Amid impeachment effort, Texas House speaker’s popularity plummets in his own district

By the last weekend of May, 35% polled expressed a favorable view of Phelan, down from 60%, with 15% expressing a “very favorable” and 20% a “somewhat favorable” view.

Published: June 4, 2023 11:00pm

(The Center Square) -

Recent polls indicate that House Speaker Dade Phelan’s popularity is plummeting in his district.

House District 24, which prior to redistricting was the shape of a horseshoe encompassing Winnie, Port Arthur, Beaumont and Orange in southeast Texas, now includes a sliver of the region stretching north to include Jasper County.

Two polls conducted by CWS Research, LLC, a veteran-owned general consulting and data analytics firm hired by Defend Texas Liberty PAC, show Phelan’s favorability has dropped by roughly half after the 88th general legislative session. Both polls surveyed likely 2024 Texas Republican primary voters in Texas House District 21. The polls were conducted through a series of live phone calls and online surveys delivered by SMS messages. Participants were randomly selected and the surveys have a +/- margin of error of 4.86% and 4.88%, respectively.

The first poll, conducted in January, shows Phelan having a favorability rating of 60%. Roughly 34% expressed a “very favorable” view of Phelan; 26% a “somewhat favorable” view. If the 2024 Republican Primary Election were held at the time the poll was conducted, 40% said they’d vote for Phelan; 34% said they’d vote for a more conservative candidate and 26% said they were unsure.

Five months later, his favorability dropped by half. The second poll was conducted over Memorial Day weekend, the same weekend House members voted to impeach Attorney General Ken Paxton after the results of an investigation conducted by House committee members appointed by Phelan were made public.

The investigation was made public after the attorney general called for the same committee to investigate the behavior of Phelan, who appeared to be intoxicated while performing official duties on the House floor. Many people posted video of the speaker slurring his words and appearing to be intoxicated. Most recently, a new video has been compiled highlighting multiple instances.

Instead of launching an investigation into Phelan, the committee announced it was levying 20 articles of impeachment against Paxton and the House had 48 hours to vote. On Saturday, 121 members of the House voted to impeach, prompting an outrage among conservatives, among whom 8 million had voted for Paxton’s reelection to a third term last November.

By the last weekend of May, 35% polled expressed a favorable view of Phelan, down from 60%, with 15% expressing a “very favorable” and 20% a “somewhat favorable” view.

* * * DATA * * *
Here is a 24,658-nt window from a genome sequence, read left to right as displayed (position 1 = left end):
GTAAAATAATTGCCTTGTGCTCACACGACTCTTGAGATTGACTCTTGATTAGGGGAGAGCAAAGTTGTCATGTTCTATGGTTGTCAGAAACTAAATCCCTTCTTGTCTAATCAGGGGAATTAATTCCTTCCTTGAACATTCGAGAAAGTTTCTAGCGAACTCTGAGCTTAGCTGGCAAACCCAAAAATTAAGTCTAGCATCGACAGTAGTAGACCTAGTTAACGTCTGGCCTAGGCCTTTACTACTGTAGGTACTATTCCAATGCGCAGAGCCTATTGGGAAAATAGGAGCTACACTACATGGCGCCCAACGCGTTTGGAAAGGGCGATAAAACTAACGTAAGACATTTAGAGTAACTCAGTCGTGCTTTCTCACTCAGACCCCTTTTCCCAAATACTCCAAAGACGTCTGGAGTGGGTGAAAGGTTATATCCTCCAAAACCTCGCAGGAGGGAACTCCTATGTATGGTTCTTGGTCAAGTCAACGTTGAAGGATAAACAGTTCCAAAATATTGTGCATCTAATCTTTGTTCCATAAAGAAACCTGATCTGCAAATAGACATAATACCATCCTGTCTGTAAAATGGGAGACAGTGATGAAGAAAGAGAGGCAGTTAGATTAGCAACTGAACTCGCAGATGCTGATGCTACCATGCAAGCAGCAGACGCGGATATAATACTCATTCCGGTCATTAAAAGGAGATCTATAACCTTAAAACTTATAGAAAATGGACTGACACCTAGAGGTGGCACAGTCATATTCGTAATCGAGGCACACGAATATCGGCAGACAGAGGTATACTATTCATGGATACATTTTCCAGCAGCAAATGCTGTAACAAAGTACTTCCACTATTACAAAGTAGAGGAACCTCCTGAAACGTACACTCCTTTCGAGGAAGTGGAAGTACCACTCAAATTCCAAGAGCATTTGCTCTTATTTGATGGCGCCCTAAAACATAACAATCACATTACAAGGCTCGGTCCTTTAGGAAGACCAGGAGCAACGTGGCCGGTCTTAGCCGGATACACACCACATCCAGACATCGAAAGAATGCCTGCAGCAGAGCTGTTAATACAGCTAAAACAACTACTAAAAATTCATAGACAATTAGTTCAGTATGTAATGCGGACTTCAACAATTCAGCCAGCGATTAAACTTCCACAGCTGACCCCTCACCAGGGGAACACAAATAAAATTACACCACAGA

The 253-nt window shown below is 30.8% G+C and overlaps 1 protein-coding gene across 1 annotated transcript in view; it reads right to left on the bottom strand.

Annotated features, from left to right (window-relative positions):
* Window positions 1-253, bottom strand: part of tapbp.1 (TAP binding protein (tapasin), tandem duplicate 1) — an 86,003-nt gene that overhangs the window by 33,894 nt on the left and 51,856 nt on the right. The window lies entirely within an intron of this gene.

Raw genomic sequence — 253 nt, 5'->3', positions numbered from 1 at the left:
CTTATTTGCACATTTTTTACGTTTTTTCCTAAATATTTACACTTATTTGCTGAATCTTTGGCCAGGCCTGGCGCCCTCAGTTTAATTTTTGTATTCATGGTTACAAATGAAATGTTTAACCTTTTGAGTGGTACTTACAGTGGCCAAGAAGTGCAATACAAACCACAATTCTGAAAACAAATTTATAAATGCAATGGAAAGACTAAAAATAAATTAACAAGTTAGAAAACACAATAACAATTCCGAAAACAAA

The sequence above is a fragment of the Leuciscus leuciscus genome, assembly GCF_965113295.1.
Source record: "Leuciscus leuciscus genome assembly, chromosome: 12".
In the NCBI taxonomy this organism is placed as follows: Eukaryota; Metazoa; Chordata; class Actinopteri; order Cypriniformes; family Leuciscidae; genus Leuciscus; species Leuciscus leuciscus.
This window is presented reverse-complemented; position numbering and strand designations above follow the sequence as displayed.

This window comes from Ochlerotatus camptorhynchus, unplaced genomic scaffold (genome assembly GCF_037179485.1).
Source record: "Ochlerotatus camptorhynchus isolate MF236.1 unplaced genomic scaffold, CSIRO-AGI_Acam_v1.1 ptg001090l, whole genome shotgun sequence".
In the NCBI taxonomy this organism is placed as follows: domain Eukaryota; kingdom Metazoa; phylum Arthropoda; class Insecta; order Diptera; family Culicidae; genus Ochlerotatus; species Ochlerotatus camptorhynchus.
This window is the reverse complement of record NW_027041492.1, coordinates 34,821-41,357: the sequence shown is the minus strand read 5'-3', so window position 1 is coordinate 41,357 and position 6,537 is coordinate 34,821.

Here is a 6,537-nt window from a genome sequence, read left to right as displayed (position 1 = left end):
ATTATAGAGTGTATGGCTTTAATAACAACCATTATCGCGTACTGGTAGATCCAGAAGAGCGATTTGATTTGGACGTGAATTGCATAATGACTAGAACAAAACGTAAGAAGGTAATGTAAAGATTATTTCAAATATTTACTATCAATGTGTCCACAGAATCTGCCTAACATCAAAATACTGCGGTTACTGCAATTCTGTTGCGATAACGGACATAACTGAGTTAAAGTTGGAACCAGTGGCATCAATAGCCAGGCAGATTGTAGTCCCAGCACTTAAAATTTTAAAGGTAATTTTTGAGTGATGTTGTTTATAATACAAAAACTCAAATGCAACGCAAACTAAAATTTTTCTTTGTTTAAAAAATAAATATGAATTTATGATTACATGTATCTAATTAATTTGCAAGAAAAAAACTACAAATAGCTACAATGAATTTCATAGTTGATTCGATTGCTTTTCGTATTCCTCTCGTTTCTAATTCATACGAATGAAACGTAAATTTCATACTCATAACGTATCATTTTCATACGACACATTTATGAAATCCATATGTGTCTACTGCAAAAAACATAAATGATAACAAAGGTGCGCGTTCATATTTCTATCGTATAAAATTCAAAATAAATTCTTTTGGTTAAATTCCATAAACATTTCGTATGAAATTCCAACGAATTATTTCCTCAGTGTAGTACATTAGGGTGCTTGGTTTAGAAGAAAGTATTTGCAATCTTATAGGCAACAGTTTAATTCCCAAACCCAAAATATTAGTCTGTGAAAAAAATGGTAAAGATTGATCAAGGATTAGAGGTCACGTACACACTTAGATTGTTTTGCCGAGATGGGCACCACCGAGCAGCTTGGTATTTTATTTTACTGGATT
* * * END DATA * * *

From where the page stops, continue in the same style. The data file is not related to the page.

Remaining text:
If the election were held that weekend in May, 24% polled said they would vote for Phelan; 48% would vote for a “more conservative candidate.” Nearly 30% said they were unsure.

The demographics for both polls remained largely the same. The majority of likely Republican primary voters polled were white, women, and over age 65. The majority, 85%, were registered Republicans, 15% were independents.

Jonathan Stickland, president of Defend Texas Liberty PAC, said, "These polling numbers are devastating for Dade Phelan. He’s chosen to go to war with Republicans this session and it has clearly cost him with his voters. Every poll I’ve seen has shown similar problems for incumbent RINO Republicans. I’ve never seen a speaker as vulnerable as Dade Phelan is today.”

Both Texas’ U.S. senators have weighed in on the impeachment process.

In a series of tweets, Sen. Cruz said what was happening to Paxton “is a travesty. For the last nine years, Ken has been the strongest conservative AG in the country. Bar none. No attorney general has battled the abuses of the Biden admin more ferociously – and more effectively – than has Paxton.

“That’s why the swamp in Austin wants him out. The special interests don’t want a steadfast conservative AG. I understand that people are concerned about Ken’s legal challenges. But the courts should sort them out.”

Sen. John Cornyn, a former Texas attorney general, said the House committee report was “deeply troubling.” He told reporters last week, “The fact that this has come this far with the Republicans controlling both the House and the Senate and a Republican attorney general tells you that this is serious enough that people are looking past party labels to try to see what we need to do to preserve the public trust and integrity of the institution.”

The Senate is scheduled to announce impeachment rules June 20. Lt. Gov. Dan Patrick has said the trial will be held no later than August 28.

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